Really testing our navigation skills, we found the ancient cart tracks that were deep ruts in the rock, thought to be made by hand drawn carts. Some were nearly deep as your knees. Adjacent to this was a series of collapsed troglodyte caves.

We visited the Hagar Qim and Mnajdra Temples that might not be well known to most but are the oldest constructed buildings in the world. They predate the Egyptian pyramids by 1000 years and Stonehenge by1600 years. Both are thought to be temples with standing stones and doorways as well as altars with elaborate ornamentation. Many of the statues and carvings have been removed but we saw them in the Archaeological Museum the previous day.

During the day, we also walked the cliffs of Dingli and took a boat trip to the Blue Grotto. This comprised about 9 caves with aquamarine water similar in many ways to Capri.

In the late afternoon, we visited 3 coastal villages with the traditional fishing boats in the harbours and with many local people enjoying the sandy beaches. We stayed the night in Marsaskala right beside the beach. All the other tourists were Maltese people.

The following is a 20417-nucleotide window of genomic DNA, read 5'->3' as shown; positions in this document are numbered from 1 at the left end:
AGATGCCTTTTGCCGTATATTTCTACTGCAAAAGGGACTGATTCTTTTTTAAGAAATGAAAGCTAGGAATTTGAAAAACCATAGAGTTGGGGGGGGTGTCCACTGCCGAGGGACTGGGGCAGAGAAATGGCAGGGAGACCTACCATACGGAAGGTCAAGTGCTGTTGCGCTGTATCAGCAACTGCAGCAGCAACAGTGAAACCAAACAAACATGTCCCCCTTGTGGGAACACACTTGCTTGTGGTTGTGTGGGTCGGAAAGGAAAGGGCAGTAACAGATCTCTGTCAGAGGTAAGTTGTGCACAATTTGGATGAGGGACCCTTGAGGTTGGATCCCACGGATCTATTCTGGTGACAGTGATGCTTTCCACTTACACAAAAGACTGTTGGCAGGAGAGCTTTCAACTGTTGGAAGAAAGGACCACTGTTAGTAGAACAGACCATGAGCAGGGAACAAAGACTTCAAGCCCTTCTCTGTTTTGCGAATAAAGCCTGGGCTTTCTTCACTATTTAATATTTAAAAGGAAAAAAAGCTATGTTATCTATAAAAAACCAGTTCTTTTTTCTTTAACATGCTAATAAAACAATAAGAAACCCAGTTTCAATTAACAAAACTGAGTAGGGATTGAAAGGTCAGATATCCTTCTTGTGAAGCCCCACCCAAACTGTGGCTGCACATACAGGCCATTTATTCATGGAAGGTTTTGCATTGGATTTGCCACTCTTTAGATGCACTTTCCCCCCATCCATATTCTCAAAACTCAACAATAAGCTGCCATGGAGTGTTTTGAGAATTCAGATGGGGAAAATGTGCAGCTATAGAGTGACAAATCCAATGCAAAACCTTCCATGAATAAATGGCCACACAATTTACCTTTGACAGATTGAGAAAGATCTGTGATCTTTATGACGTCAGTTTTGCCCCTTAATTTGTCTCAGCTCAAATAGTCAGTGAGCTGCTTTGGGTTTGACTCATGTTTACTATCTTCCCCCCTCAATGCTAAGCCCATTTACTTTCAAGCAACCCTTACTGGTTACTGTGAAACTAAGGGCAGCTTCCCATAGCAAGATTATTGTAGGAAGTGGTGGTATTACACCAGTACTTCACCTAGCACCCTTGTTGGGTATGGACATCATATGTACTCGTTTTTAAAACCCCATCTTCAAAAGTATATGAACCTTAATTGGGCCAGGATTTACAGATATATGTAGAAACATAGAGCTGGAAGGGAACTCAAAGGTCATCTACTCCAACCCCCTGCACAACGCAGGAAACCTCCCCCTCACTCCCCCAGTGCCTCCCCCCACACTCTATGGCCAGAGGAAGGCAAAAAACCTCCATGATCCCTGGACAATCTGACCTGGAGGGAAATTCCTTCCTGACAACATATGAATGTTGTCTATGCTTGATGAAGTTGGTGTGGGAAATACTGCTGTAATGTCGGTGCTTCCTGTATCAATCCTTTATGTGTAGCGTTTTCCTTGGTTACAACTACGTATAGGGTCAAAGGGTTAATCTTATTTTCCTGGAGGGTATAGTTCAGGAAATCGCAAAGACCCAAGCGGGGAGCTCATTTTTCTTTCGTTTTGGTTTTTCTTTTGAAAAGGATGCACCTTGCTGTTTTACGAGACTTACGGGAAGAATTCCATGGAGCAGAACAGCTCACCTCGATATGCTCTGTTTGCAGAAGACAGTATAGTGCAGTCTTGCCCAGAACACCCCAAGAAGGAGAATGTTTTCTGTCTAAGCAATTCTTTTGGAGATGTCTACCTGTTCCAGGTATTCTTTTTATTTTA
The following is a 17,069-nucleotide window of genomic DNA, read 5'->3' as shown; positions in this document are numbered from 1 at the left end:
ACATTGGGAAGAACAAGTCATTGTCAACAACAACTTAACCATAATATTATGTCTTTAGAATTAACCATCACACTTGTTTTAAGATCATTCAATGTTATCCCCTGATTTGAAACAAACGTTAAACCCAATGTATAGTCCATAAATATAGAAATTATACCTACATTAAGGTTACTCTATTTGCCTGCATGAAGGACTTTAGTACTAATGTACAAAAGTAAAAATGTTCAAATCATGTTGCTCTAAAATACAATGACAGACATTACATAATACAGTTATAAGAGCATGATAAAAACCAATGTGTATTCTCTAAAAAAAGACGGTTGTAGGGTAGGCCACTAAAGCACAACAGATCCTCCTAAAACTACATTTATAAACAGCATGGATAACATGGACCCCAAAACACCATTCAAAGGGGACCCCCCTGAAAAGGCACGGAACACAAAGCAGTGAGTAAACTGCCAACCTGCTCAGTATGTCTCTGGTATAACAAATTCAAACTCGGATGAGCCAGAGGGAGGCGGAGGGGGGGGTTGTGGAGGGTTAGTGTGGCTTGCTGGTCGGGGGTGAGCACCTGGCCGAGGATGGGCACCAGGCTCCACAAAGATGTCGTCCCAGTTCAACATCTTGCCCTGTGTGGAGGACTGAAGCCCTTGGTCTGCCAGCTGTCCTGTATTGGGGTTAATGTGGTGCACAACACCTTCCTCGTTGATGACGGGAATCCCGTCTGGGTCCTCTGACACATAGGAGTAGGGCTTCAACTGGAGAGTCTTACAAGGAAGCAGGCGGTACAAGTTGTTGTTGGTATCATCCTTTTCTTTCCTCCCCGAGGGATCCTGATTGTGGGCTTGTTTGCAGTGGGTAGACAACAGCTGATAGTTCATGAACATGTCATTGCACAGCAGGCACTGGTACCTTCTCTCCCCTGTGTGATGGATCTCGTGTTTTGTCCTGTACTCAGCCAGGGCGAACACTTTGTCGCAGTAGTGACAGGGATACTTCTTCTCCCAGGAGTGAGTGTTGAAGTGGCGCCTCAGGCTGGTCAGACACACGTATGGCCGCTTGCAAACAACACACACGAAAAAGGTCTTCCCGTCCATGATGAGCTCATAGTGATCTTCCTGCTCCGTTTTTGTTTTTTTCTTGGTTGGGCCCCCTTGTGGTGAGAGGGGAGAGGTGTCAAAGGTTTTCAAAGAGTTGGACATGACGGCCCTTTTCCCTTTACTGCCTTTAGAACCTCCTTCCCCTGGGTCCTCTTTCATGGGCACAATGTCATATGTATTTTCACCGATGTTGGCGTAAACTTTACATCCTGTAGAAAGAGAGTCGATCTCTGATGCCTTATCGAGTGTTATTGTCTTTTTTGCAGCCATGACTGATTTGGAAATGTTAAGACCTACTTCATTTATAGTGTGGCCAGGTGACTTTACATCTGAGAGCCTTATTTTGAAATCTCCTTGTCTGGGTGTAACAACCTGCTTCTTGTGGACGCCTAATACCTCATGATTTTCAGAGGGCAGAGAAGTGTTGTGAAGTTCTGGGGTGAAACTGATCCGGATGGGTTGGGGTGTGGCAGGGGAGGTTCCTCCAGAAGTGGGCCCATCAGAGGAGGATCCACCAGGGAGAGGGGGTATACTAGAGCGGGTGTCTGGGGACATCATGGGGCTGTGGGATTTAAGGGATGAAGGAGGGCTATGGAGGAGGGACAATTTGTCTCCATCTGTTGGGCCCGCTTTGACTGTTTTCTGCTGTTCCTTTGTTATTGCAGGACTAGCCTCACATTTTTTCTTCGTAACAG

We gained an interesting insight into an aspect of local culture with the Saturday night barbecue. After our swim in the hotel pool and rest, we ventured back along the beachfront for dinner. On the rocky platform at the back of the beach, there were hundreds of people attending family barbecues, most with at least 3 generations in attendance. They brought their own fold up barbecues as well as tables and chairs, huge bowls of salad and lots of nibbles, including pickled cheese (gbejna) and olives.

Standing in the cart ruts.
Minajdra temple

At Hagar Qim Temple.

The Blue Grotto.

Boats at the fishing village Marsaxlokk.

Friday, June 15, 2012

A Day in Valletta

                                         Gail at breakfast.
The view from our room.
Rob meets an armless knight.

A street or steps?  And to think we are hiring a car from tomorrow!

Rob meets a Knight of St. John at the Auberge d'Italie.

Not so armless knight.

St John's Co-Cathedral.

A friendly knight wearing sunglasses perhaps?